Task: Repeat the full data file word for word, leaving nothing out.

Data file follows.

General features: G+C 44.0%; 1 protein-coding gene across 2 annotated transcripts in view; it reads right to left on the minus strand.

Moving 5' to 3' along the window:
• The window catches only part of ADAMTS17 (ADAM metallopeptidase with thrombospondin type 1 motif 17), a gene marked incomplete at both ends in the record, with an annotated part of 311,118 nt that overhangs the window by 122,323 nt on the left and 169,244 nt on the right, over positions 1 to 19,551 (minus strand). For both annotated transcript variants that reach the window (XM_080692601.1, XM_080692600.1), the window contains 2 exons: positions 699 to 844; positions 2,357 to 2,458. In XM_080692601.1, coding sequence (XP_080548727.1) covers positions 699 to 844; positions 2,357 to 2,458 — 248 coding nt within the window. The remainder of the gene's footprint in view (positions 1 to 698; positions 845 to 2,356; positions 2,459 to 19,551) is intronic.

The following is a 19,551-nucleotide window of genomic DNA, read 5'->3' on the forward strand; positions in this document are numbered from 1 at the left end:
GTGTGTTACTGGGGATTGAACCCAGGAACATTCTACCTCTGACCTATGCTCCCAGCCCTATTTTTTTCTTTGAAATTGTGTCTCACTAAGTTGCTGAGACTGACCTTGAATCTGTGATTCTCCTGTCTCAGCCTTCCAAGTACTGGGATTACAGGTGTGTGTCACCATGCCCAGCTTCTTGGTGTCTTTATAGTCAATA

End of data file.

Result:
General features: G+C 44.0%; 1 protein-coding gene across 2 annotated transcripts in view; it reads right to left on the minus strand.

Moving 5' to 3' along the window:
• The window catches only part of ADAMTS17 (ADAM metallopeptidase with thrombospondin type 1 motif 17), a gene marked incomplete at both ends in the record, with an annotated part of 311,118 nt that overhangs the window by 122,323 nt on the left and 169,244 nt on the right, over positions 1 to 19,551 (minus strand). For both annotated transcript variants that reach the window (XM_080692601.1, XM_080692600.1), the window contains 2 exons: positions 699 to 844; positions 2,357 to 2,458. In XM_080692601.1, coding sequence (XP_080548727.1) covers positions 699 to 844; positions 2,357 to 2,458 — 248 coding nt within the window. The remainder of the gene's footprint in view (positions 1 to 698; positions 845 to 2,356; positions 2,459 to 19,551) is intronic.

The following is a 19,551-nucleotide window of genomic DNA, read 5'->3' on the forward strand; positions in this document are numbered from 1 at the left end:
GTGTGTTACTGGGGATTGAACCCAGGAACATTCTACCTCTGACCTATGCTCCCAGCCCTATTTTTTTCTTTGAAATTGTGTCTCACTAAGTTGCTGAGACTGACCTTGAATCTGTGATTCTCCTGTCTCAGCCTTCCAAGTACTGGGATTACAGGTGTGTGTCACCATGCCCAGCTTCTTGGTGTCTTTATAGTCAATA